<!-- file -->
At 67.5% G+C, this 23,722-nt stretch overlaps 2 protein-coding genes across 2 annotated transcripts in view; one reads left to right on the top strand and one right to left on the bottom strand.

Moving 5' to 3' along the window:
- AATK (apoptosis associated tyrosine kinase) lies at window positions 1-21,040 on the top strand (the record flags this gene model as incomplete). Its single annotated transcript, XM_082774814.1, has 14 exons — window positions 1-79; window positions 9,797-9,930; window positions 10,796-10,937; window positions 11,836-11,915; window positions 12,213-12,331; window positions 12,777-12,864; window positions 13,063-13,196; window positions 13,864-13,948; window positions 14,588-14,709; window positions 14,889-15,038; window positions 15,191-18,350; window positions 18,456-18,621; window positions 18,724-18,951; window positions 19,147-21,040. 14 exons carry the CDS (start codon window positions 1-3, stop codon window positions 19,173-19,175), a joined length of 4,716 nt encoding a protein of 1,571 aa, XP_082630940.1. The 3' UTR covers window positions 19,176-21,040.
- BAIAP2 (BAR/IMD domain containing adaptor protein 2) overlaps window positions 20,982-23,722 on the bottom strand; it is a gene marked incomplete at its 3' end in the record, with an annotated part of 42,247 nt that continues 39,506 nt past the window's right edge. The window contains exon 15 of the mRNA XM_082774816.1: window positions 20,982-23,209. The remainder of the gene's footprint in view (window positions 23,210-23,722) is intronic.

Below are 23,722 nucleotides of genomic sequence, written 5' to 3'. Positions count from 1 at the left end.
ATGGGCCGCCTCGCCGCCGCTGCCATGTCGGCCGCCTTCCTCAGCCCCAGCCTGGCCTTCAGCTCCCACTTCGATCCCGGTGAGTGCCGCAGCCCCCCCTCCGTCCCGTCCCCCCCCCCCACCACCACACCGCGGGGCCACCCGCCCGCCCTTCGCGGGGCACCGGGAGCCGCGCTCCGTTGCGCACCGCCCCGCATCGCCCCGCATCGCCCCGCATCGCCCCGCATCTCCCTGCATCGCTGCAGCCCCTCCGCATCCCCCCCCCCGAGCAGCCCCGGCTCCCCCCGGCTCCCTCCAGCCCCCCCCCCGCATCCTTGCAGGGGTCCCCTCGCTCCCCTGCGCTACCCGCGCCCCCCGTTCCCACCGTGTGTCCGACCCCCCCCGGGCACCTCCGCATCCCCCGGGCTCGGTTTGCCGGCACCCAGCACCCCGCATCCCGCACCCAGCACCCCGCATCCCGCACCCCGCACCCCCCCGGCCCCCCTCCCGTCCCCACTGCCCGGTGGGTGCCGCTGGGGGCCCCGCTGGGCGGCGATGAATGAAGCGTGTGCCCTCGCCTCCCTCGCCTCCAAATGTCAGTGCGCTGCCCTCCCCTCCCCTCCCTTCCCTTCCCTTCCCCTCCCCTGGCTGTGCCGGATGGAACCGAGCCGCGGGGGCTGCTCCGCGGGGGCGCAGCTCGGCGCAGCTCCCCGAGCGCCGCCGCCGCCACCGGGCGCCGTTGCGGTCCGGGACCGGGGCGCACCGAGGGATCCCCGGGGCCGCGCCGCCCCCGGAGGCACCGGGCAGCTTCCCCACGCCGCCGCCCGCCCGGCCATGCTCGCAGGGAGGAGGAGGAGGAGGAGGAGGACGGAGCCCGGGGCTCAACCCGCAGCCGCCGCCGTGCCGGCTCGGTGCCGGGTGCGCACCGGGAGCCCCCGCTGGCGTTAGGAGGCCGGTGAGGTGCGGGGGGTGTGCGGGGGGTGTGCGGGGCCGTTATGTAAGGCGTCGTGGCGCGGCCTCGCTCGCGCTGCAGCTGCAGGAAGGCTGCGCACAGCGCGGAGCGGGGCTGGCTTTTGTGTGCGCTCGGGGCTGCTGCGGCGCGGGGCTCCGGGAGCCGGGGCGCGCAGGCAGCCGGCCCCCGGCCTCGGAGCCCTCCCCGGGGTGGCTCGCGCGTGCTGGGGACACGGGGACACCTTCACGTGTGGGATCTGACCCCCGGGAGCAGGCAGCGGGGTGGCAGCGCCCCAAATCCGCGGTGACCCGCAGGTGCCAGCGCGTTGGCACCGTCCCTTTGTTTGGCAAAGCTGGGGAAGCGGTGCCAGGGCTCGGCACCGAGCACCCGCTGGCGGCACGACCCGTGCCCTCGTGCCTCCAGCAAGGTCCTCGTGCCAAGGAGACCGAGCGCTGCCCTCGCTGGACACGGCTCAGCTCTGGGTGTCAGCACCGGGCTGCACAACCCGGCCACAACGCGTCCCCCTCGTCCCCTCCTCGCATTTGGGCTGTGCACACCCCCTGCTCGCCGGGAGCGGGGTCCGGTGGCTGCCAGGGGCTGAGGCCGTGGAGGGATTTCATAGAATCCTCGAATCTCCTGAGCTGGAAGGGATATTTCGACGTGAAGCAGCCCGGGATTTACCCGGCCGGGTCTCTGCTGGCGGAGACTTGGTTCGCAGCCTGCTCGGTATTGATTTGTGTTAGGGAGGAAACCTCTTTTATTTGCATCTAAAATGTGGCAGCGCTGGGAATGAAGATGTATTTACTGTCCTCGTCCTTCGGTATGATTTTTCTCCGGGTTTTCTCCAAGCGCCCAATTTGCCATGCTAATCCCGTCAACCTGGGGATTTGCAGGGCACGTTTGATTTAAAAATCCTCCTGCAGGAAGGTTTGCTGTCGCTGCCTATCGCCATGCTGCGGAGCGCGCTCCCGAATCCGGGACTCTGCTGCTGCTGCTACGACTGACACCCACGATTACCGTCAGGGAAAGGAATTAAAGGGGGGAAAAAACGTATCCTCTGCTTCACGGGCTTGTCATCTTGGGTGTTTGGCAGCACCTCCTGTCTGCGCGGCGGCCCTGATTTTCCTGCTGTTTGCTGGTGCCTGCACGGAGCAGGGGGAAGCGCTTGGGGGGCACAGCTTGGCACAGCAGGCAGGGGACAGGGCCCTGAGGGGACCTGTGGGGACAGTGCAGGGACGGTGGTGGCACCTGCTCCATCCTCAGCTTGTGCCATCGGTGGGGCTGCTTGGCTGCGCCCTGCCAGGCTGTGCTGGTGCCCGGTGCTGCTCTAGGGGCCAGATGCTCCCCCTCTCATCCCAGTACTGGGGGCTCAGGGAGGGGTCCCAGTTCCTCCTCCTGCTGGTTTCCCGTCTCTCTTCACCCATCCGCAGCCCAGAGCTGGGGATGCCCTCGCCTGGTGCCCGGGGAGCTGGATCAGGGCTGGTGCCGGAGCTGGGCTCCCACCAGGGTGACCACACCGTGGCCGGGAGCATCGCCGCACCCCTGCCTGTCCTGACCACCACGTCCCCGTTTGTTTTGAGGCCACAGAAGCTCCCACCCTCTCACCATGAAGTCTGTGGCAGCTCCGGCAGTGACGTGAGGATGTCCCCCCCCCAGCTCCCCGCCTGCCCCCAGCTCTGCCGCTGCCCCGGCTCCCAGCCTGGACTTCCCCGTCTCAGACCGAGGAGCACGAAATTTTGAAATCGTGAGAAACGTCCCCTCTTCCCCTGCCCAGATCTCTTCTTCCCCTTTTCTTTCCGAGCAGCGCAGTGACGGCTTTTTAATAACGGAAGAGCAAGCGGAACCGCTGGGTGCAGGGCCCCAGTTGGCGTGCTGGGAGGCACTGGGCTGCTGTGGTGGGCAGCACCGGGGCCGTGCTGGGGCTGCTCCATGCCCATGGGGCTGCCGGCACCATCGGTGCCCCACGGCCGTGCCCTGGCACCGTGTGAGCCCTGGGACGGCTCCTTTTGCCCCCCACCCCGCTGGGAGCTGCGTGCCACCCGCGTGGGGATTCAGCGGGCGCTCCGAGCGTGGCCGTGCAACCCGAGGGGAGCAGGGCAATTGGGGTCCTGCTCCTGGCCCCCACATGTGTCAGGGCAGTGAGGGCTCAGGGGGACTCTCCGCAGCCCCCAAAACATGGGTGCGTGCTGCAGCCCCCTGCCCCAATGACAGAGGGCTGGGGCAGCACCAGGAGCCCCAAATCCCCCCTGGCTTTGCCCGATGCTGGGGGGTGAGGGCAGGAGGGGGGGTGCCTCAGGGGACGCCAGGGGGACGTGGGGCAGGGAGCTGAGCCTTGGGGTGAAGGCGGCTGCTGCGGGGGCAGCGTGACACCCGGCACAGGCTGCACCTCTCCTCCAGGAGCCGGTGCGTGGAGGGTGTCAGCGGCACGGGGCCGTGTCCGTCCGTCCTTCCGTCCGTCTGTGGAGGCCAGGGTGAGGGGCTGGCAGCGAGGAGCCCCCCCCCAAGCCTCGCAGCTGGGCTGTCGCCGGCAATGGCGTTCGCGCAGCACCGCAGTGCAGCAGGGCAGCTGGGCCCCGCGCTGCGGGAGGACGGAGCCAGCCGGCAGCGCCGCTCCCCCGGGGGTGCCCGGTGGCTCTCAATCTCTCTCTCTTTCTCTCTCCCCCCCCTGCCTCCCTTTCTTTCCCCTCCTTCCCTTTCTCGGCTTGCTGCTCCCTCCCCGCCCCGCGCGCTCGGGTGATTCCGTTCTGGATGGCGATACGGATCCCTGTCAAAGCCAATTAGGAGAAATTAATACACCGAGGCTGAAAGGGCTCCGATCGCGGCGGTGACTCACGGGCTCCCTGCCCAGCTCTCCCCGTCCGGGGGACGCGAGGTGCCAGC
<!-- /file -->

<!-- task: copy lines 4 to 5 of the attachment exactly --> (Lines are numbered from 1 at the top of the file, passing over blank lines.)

- BAIAP2 (BAR/IMD domain containing adaptor protein 2) overlaps window positions 20,982-23,722 on the bottom strand; it is a gene marked incomplete at its 3' end in the record, with an annotated part of 42,247 nt that continues 39,506 nt past the window's right edge. The window contains exon 15 of the mRNA XM_082774816.1: window positions 20,982-23,209. The remainder of the gene's footprint in view (window positions 23,210-23,722) is intronic.

Below are 23,722 nucleotides of genomic sequence, written 5' to 3'. Positions count from 1 at the left end.